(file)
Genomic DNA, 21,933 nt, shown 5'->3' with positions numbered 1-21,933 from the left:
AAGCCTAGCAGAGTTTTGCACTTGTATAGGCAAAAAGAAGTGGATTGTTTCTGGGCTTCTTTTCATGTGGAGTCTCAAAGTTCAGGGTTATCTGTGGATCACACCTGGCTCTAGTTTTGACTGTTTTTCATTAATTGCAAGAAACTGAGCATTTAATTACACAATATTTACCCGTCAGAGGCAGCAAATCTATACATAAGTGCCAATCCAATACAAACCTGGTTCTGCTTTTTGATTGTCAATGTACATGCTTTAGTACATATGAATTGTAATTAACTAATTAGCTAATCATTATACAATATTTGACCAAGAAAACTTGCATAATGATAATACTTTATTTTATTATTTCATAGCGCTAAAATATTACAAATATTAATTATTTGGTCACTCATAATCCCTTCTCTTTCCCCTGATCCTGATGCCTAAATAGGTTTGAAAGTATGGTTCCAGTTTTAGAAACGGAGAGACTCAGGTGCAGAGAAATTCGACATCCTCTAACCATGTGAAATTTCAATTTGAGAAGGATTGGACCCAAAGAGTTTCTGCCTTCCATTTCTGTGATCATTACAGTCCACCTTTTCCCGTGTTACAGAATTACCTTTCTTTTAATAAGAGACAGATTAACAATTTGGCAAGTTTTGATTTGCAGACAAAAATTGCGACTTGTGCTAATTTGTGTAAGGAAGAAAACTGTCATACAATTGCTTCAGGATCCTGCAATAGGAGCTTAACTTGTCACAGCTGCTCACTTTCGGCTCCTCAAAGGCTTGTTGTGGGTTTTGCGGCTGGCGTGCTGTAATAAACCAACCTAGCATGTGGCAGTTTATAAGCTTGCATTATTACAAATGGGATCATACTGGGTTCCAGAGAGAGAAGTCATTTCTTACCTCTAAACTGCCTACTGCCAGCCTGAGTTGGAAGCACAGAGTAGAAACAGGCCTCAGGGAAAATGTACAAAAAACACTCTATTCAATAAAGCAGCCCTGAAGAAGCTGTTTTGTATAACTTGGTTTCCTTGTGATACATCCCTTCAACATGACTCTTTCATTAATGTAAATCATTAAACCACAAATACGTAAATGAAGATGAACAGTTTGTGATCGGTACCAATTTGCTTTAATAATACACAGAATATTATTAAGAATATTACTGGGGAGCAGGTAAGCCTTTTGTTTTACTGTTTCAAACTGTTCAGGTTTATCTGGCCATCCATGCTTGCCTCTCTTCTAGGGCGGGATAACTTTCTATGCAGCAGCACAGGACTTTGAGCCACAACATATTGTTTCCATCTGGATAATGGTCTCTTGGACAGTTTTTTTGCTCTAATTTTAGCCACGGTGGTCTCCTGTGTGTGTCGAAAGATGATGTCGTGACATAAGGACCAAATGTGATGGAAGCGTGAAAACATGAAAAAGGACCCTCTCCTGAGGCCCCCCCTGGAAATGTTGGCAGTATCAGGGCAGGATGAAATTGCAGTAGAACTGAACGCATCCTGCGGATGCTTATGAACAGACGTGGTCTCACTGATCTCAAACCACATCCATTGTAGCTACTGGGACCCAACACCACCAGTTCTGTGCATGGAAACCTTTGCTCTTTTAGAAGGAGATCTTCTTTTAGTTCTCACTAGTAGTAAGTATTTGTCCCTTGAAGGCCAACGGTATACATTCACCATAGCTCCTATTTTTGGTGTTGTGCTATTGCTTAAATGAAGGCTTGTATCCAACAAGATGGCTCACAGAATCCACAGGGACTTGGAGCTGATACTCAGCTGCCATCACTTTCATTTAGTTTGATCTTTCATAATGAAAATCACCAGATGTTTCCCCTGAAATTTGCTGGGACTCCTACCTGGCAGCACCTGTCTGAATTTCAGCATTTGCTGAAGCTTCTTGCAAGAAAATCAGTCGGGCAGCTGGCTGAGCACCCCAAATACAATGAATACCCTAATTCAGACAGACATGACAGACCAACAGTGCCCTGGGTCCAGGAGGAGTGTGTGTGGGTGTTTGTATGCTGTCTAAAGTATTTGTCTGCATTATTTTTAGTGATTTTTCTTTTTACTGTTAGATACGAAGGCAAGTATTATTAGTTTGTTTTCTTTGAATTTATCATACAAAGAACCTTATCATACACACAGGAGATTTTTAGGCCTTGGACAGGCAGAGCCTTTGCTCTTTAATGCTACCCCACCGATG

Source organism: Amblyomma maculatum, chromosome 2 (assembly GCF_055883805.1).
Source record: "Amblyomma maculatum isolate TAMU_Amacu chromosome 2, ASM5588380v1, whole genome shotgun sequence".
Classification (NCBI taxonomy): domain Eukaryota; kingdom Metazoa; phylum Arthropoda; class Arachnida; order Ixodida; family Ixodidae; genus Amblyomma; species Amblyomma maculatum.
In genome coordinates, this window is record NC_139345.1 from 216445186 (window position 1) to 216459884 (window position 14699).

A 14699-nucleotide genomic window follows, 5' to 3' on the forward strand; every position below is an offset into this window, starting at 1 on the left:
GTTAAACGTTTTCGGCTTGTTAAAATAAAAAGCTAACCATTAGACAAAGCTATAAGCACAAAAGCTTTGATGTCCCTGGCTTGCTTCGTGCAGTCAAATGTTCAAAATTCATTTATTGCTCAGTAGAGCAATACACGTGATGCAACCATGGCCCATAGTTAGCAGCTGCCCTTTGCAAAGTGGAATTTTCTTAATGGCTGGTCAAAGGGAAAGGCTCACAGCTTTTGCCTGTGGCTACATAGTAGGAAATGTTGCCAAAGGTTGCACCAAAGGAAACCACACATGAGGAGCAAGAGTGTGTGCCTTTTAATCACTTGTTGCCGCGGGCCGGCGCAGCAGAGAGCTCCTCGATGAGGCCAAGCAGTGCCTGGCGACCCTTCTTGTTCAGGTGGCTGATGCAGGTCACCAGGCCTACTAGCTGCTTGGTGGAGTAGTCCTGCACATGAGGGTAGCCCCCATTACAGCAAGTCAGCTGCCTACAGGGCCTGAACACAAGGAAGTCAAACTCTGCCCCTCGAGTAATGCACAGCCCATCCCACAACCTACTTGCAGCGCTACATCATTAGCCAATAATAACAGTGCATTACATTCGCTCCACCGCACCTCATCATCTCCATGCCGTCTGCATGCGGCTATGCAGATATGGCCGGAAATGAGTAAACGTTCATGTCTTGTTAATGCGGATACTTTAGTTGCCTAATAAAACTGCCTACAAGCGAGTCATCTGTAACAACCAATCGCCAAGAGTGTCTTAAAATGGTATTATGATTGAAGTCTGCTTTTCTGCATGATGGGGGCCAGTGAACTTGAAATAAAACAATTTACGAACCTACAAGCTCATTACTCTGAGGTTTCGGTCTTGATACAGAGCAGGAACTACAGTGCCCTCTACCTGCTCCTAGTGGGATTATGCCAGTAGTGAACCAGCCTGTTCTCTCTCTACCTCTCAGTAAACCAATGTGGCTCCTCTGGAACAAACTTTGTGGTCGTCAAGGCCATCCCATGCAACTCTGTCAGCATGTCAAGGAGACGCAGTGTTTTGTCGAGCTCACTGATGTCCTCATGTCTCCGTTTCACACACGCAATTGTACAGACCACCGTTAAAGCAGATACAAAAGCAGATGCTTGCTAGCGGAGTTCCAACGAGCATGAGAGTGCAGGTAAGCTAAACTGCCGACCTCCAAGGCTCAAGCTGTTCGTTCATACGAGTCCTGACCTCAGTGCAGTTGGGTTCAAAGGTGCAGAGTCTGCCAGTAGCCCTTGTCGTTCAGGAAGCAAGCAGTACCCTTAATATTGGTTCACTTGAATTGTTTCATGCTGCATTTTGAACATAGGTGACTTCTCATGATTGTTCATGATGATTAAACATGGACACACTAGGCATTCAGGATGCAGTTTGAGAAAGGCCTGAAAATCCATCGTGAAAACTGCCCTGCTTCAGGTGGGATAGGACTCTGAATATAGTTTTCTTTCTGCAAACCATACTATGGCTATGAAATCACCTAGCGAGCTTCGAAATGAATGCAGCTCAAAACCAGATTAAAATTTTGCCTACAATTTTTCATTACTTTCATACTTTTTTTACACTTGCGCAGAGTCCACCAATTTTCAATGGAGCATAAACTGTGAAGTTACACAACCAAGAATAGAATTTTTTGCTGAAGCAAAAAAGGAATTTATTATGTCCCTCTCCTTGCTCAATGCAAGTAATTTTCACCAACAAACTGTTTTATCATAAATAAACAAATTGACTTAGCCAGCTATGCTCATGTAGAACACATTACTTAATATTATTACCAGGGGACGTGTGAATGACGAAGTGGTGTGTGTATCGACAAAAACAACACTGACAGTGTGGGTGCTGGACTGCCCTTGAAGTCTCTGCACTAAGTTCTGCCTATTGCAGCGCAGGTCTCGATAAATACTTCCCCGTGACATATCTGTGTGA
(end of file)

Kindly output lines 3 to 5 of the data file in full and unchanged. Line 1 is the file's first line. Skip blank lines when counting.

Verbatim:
Source organism: Amblyomma maculatum, chromosome 2 (assembly GCF_055883805.1).
Source record: "Amblyomma maculatum isolate TAMU_Amacu chromosome 2, ASM5588380v1, whole genome shotgun sequence".
Classification (NCBI taxonomy): domain Eukaryota; kingdom Metazoa; phylum Arthropoda; class Arachnida; order Ixodida; family Ixodidae; genus Amblyomma; species Amblyomma maculatum.